Why helicopter can’t fly to Everest?

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The world’s highest peak, Mount Everest (8,848.86m/29.031ft), is an ultimate challenge for mountaineers and their endurance capacity. There have been lots of advancements in equipment as well as aviation. Despite that, helicopters face various obstacles such as technical, environmental, and safety factors, which make flight over Everest difficult.

Reasons for Helicopters not being able to fly to Everest

Environmental Factors

The prime reason for helicopters not being able to fly to Everest is the extreme environmental conditions. The oxygen level at such elevation is very thin, only about a third of the oxygen compared to sea level. Due to this thin oxygen level, the helicopters find it really hard to generate enough lift to stay airborne.

Likewise, Everest is known for its extremely unpredictable weather conditions. High speed of wind; can reach up to 20-30km/h, extreme cold, and frequent storms can create difficulties in flying helicopters to the summit of Everest. The cold temperate also hampers the helicopter’s engine, fuel injection, and hydraulic systems, which makes Everset Base Camp Helicopter Tour more dangerous.

Technical Factors

The physical design of the helicopter and its operation limits specifically make it difficult to fly to the summit of Everest. Some of the helicopters are not allowed to fly over 5,500m height. Also, with the increasing altitude, the performance of the helicopter can drop significantly. The weight; of passengers, equipment, fuel, etc., carried by helicopters can also play a vital role in reducing the ability of helicopters to fly to high altitudes, particularly to Everest’s summit.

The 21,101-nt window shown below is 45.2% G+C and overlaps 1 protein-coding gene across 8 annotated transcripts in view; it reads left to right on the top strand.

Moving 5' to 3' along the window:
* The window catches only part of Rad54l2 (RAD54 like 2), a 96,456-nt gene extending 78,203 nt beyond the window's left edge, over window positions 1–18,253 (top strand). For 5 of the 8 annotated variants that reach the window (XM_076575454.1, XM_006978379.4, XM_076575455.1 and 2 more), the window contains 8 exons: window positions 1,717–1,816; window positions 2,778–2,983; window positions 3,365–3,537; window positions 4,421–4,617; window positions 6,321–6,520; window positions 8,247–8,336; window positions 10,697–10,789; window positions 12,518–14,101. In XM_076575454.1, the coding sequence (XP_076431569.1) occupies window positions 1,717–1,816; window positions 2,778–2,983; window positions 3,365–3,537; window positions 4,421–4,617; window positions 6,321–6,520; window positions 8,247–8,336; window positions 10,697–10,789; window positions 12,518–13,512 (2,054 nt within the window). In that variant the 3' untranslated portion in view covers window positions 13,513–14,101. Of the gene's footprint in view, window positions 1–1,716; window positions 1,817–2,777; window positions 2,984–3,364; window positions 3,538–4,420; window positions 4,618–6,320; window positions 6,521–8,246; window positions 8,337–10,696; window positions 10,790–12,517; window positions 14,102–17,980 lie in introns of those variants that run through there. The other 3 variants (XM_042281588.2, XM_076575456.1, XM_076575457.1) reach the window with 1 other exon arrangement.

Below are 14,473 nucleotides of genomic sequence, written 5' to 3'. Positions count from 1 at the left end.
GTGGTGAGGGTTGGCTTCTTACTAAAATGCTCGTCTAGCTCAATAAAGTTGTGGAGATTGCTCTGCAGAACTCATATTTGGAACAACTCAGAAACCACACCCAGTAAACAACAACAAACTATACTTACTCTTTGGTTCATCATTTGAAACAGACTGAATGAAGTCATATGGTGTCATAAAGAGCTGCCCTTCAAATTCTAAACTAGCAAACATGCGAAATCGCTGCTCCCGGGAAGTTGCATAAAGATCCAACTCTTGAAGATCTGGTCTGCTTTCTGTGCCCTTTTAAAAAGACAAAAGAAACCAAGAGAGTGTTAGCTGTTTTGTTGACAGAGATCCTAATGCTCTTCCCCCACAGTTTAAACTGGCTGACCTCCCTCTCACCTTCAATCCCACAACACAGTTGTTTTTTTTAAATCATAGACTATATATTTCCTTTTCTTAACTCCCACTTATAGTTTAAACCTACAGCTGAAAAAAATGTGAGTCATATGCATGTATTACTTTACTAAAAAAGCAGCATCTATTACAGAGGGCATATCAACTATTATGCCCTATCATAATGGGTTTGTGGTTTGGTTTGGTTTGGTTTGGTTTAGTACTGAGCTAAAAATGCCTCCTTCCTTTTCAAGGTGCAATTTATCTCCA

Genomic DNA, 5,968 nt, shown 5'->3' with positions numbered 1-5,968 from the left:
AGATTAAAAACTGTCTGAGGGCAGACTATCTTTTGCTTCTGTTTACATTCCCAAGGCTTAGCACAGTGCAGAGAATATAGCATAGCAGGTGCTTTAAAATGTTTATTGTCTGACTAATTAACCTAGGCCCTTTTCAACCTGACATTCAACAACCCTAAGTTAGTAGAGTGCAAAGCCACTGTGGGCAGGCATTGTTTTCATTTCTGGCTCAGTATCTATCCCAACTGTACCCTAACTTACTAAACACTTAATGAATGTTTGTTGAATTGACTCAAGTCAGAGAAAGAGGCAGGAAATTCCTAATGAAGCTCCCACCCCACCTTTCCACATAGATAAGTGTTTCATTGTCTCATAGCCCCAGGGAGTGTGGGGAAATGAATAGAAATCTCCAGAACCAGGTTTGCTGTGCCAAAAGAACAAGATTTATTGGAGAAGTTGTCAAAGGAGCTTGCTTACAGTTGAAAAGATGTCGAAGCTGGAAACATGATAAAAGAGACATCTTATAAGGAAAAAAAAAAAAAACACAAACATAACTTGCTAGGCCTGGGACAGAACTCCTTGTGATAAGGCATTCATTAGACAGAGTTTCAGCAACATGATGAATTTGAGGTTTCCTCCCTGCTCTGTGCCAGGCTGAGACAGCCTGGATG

Safety Factors

Environmental and technical factors are not the only factors that make flight to the summit dangerous, the passenger’s and pilots’ safety and psychological condition is a paramount concern. With the increase in altitude, one might be a victim of hypoxia or oxygen deficiency, making their judgment and reaction time questionable. Due to that, a huge loss of life can occur.

Possible Dangers that come with Helicopter Flight to Everest

  1. Drop in engine and rotor performance: The performance of a helicopter’s engine and rotors can decrease significantly at high altitudes.
  2. Helicopter’s weight carrying capacity: To make flights to higher altitudes, the helicopters should carry less weight, or the transport of additional passengers or other equipment might not be possible.
  3. Hypoxia: With reduced oxygen level in the body, it impairs judgment and reaction time, creating danger to pilots and passengers.
  4. Mechanical failure: The extreme condition weather of Everest can affect the engine performance, fuel injection, and hydraulics.
  5. Weather conditions: High speed of wind, severe cold, and constant storms make flying dangerous.
  6. Challenge in rescue and emergency: The remote conditions and rugged landscape of Everest could reduce the chances of successful rescue.

How to avoid dangers

  • Use helicopters that are specifically designed to operate at high altitudes and can carry more weight.
  • Monitoring and pre-planning for any changes in weather conditions.
  • The pilot and rescue team should be well-trained for extreme conditions at Everest.
  • All, the pilot, passenger, and rescue team, should be physically and mentally fit in case of any emergencies.


Although, helicopter operations to high altitudes have made a significant contribution, thin air, harsh weather conditions, and technical dangers make it dangerous for helicopters to fly to Everest. It could lead to unforeseen accidents. Claiming the summit of Everest is unquestionably hard and only the determined and strong-willed can achieve it on foot.

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